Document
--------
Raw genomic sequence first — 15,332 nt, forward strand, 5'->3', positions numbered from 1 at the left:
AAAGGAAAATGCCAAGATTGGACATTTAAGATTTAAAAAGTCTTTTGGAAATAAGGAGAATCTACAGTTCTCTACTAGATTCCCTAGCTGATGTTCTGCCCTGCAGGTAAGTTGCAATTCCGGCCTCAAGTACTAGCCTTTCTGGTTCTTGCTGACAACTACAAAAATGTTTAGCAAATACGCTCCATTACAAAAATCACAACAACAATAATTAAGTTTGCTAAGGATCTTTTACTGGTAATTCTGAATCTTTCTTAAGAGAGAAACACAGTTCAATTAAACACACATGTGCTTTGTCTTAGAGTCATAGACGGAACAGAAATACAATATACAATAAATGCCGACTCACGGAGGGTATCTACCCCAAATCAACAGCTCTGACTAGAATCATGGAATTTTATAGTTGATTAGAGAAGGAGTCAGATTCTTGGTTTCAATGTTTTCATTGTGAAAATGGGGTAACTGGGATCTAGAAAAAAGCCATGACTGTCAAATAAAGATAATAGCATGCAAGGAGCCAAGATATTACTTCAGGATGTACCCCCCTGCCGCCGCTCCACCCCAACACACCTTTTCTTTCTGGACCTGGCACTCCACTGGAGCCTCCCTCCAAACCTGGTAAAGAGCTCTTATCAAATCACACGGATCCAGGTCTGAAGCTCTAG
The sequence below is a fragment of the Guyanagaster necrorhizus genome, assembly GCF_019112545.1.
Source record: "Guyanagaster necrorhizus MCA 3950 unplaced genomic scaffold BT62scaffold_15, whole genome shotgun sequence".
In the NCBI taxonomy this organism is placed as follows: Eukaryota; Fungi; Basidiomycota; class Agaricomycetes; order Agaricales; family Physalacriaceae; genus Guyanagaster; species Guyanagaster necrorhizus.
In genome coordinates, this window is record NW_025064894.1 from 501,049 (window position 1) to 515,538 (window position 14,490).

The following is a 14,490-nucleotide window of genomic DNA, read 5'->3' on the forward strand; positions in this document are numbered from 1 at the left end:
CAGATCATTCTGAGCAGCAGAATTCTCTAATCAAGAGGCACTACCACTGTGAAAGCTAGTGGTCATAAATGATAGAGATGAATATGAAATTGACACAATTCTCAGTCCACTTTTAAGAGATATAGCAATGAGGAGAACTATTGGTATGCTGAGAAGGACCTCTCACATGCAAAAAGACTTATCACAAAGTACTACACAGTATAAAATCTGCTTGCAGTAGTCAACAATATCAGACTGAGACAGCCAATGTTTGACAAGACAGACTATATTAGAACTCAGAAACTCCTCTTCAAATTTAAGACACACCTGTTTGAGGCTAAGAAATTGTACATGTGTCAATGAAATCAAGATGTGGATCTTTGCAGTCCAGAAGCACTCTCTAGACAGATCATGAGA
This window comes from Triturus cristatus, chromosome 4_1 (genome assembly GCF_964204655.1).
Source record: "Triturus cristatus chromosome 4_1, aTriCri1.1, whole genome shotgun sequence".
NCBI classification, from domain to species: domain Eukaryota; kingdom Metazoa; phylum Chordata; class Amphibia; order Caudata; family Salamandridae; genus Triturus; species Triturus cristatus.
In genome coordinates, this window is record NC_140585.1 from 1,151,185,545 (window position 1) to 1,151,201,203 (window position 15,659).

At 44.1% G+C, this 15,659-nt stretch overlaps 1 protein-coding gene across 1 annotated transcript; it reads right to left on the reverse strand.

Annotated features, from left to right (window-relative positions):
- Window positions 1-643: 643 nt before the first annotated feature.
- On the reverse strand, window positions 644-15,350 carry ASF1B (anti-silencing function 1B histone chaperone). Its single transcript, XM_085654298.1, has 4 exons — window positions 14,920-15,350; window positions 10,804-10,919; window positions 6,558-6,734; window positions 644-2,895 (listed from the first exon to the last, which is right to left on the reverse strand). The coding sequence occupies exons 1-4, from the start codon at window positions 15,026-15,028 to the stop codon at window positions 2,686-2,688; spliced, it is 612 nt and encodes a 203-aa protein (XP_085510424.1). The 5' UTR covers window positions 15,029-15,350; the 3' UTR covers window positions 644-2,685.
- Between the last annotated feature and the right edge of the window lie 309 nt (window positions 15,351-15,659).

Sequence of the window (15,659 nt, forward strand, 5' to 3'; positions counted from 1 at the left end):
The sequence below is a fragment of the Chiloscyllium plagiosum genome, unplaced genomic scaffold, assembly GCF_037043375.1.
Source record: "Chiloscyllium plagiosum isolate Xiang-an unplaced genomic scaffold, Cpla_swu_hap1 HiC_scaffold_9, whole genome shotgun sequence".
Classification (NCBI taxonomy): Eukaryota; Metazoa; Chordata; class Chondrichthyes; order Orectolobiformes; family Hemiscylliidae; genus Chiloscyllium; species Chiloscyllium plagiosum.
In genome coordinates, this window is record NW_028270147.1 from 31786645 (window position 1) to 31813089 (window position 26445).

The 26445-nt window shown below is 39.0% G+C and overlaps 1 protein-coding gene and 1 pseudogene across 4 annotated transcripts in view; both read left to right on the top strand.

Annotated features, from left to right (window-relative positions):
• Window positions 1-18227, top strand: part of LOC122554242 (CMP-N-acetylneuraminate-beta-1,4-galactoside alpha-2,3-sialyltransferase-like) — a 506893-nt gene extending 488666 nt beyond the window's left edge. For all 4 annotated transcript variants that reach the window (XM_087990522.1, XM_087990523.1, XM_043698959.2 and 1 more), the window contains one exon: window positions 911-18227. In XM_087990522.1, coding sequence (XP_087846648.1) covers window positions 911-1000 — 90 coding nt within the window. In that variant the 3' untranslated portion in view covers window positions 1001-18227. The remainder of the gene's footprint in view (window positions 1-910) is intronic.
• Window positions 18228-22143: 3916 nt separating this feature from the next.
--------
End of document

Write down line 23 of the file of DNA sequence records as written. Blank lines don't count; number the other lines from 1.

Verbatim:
The 26445-nt window shown below is 39.0% G+C and overlaps 1 protein-coding gene and 1 pseudogene across 4 annotated transcripts in view; both read left to right on the top strand.